November 17th, 2021 | By: Wil Schroter
Founder success is almost never what we picture it to be.
When we think of wildly successful Founders our minds easily jump to billionaires like Branson, Blakely, and Musk, balancing a life of magazine cover story photoshoots with keynote presentations and TV interviews. Our most "successful" Founders often have this air of glamour around their success.
But as it happens, Founder "success" feels way less glamorous. In fact, the most exciting success milestones are often so mundane when they occur that we don't even realize they happened. But this success is a culmination not of a single event, but a series of tiny events that we later look back and realize was when our success was truly defined.
For most of our journey, we feel like we're living week to week, month to month. During those periods we're constantly trying to run around raising just enough money, selling just enough customers so that we can once again cover costs and live long enough to do it all over again.
It's fucking exhausting.
Then one day, our salespeople actually sell something. Our marketing channels start to convert. Cash starts rolling in, and lo and behold, we finally make payroll without having our weekly heart attack. And then it happens again, and again, and again until one day we actually get a full night of sleep and realize that in fact, this business is going to continue to make payroll without killing us in the process. That's what success feels like.
Since the beginning, we fought this constant battle between company growth and our dwindling personal finances. Every day it was "Do we increase our marketing budget or do I pay down my college loans?" Every round of financing wasn't just filling the company coffers, it was preventing our own from being further depleted.
At some point we just got used to it — we associated company growth with personal destruction, whether monetarily, emotionally, or physically. We forgot there was a time when we used to get paid to go to work, not the other way around.
Then something weird happened — we made some profit. That business which had been a torrent of everything we had to offer did this bizarre thing and offered something back. We were so surprised by the turn of events at first we thought it was a fluke. Then, the business did it again, and again. Then it started paying us more money than we could have ever made at a job, and in some cases, more than we thought were even worth. Then everyone wanted to take it from us (a subject for a different time...)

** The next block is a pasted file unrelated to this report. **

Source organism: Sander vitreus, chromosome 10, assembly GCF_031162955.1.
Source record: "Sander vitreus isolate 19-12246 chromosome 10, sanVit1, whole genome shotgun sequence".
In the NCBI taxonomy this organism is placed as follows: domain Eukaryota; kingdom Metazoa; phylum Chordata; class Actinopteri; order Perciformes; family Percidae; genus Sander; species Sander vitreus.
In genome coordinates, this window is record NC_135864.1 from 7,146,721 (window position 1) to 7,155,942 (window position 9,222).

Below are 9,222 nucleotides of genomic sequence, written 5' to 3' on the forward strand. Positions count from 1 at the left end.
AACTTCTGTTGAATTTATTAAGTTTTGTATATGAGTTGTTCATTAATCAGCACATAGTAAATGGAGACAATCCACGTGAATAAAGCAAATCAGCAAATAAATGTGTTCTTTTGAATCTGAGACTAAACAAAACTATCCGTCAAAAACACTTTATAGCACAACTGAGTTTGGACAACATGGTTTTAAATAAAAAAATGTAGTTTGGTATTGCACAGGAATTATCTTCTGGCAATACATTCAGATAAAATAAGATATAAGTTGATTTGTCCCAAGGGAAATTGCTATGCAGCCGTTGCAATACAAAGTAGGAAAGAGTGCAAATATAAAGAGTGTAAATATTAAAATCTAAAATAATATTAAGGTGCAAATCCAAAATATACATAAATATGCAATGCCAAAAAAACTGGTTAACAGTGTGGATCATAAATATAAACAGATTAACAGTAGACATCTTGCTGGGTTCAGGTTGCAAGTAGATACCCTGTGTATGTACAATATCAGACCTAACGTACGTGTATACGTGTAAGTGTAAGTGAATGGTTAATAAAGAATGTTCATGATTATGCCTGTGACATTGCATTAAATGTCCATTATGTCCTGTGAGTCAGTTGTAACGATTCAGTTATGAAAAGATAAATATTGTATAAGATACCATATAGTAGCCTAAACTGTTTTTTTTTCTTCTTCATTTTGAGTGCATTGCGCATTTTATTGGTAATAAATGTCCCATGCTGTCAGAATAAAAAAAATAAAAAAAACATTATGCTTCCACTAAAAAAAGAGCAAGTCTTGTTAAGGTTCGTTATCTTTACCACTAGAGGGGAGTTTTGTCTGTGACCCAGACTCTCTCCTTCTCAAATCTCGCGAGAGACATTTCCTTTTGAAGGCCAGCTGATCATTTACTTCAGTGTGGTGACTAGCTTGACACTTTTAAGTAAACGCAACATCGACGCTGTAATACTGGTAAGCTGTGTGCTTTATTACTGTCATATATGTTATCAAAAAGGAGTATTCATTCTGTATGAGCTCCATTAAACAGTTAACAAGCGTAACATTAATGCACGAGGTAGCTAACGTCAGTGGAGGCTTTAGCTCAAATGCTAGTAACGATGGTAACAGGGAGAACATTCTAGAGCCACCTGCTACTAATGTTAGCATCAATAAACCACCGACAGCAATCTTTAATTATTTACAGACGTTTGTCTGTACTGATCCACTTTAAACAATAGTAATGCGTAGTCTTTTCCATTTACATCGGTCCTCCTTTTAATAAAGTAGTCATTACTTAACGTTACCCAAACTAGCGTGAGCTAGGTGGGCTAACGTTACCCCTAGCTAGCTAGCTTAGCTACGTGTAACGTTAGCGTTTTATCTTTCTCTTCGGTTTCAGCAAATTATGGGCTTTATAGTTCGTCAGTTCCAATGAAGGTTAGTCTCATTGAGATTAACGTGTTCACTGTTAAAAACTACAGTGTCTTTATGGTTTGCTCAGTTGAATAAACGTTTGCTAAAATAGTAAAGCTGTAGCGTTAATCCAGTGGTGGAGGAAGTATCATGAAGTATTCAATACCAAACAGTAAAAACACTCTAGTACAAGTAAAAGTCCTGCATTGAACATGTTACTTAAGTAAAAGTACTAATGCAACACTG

We spend the majority of our early Founder careers saying "Please" and asking for something. We're leveraged in so many ways, and everyone expects something from us. We hire staff and they want to make sure they get paid (seems reasonable!), we take on investors and they want a return (we promised), and we sell to customers and they get super, super, super demanding (suck it up!).
We spend so much time asking for things, trying to make everyone happy, trying to deliver on so many promises that we forget that all of our efforts is in the service of helping all of these people — staff, investors, customers and damn near everyone. We're everyone's mule, and we just take it.
Then one day, we're at lunch with a co-worker, and we find out they just bought their first house. We're enjoying a great meal with so much pride that all of the work we've put in together was able to make this dream happen. Not our dream — their dream. And at that moment, they look us straight in the eye and say "Thank you." Everything we've done, all the sacrifices we've made, the promises we've kept, has earned us those two simple words.
At that moment, we feel success. From that point on, nothing else compares.
Let's Define Success By What We Don't Have To Do Anymore Why do we measure startup success by money? Is it the money we're truly talking about or the freedoms that money buys? If it's freedom, then how much of that freedom comes from money, and how much of it comes down to choice?
How Much Should I Be Working? (podcast). Wil and Ryan take a deep dive into the benefits of thinking quality and not quantity when it comes to your weekly punch card.
We Need a Strict Definition of Personal Success Every moment we spend pursuing an undefined goal is a complete waste of time — especially personal goals.
Wil Schroter is the Founder + CEO @ Startups.com, a startup platform that includes Bizplan, Clarity, Fundable, Launchrock, and Zirtual. He started his first company at age 19 which grew to over $700 million in billings within 5 years (despite his involvement). After that he launched 8 more companies, the last 3 venture backed, to refine his learning of what not to do. He's a seasoned expert at starting companies and a total amateur at everything else.